With all this talk about Wooden dashes I would like to offer the following.
I have a solid walnut dash for a TR4A. The PO made it and it fit very well.
The only problem is he did not cut out the glovebox door. If any one is
interested, I will give it to them for the cost of shipping.
----- Original Message -----
From: Joe Curry <firstname.lastname@example.org>
To: Bill Kelly <email@example.com>
Cc: TR List <firstname.lastname@example.org>
Sent: Wednesday, May 05, 1999 2:14 AM
Subject: Re: Wooden Dashes
> The problem with Maple is getting a piece that is thoroughly cured. If
> it is the slightest bit green, it will tend to warp during the curing
> process. After it is dry, though, it is rather stable and the grain is
> generally diverse enough that splitting is less likely than with other
> hardwoods. It sounds like you got a very good piece of maple for your
> Bill Kelly wrote:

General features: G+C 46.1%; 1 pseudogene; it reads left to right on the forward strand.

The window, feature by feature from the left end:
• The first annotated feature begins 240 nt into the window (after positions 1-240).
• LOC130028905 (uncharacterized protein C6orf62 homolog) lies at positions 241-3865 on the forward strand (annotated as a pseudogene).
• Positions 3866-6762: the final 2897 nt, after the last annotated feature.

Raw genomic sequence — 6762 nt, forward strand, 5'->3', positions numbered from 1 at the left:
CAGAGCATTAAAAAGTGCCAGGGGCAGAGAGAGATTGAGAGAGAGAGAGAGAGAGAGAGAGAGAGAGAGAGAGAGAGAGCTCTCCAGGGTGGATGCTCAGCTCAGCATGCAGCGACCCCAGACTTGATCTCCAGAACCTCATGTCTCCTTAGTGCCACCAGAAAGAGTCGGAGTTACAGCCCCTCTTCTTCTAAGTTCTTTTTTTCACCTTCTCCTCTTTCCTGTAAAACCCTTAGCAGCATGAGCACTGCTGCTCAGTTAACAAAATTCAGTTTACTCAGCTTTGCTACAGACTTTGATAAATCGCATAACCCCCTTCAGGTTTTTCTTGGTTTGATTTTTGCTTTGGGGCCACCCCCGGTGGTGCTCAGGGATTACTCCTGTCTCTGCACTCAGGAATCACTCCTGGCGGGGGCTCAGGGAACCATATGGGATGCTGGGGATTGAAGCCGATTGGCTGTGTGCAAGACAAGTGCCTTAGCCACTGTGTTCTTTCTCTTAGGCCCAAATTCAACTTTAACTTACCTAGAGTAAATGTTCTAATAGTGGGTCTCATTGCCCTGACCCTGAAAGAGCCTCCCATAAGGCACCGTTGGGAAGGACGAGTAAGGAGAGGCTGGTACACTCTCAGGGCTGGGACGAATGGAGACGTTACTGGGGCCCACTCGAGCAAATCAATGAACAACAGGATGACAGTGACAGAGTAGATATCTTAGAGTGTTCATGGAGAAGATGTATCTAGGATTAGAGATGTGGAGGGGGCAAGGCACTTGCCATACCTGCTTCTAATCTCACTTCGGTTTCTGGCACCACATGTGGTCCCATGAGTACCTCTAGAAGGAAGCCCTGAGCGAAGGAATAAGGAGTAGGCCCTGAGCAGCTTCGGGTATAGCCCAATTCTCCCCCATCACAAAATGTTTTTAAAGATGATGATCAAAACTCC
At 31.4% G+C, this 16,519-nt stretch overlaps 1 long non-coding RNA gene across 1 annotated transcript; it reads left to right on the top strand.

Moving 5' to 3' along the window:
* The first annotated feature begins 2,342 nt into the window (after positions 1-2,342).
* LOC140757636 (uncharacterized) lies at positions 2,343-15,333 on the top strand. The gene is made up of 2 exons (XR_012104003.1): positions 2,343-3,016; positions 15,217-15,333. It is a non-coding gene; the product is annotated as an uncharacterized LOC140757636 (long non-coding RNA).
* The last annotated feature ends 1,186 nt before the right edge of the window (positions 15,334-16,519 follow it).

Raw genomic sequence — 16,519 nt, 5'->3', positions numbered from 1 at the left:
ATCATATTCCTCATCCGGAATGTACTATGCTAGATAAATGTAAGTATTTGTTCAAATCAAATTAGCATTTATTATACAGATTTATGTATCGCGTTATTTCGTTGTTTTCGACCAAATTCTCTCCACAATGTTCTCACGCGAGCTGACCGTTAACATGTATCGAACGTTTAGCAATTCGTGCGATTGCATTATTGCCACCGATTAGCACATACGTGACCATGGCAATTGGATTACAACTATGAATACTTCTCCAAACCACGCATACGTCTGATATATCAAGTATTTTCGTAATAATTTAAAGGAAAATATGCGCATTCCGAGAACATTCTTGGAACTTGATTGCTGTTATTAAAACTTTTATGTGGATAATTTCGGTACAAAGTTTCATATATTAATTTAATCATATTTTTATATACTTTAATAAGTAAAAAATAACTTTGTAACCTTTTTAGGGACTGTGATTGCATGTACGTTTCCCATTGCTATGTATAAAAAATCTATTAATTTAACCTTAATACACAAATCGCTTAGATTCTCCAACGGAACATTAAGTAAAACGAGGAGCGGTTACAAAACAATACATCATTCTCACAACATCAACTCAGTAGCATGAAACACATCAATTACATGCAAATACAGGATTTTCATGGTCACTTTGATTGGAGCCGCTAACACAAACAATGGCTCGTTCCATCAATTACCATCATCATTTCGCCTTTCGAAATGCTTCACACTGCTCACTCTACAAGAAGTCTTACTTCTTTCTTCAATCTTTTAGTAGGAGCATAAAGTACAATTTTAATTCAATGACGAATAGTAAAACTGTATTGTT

> > Here's what worked for me.
> > First, use maple. I know, it's not exotic like mahogony or walnut. But
> > it's more stable, and it's lighter in color, and takes stain slowly.
> > Gives you a fighting chance to get that "honey" color, by building up to
> > it with several thin coats. My Herald has had a solid maple dash for 7
> > years now without the slightest sign of warping.
> > Getting the cutouts round? Trace the old dash with a dark pencil. Cut
> > out with a sabre saw, being careful to stay inside the lines. Finish
> > with a drum sander (you can get attachments for your drill). Use the
> > biggest size that will fit within the hole, and a good heavy grit.
> "If you can't excel with talent, triumph with effort."
> -- Dave Weinbaum in National Enquirer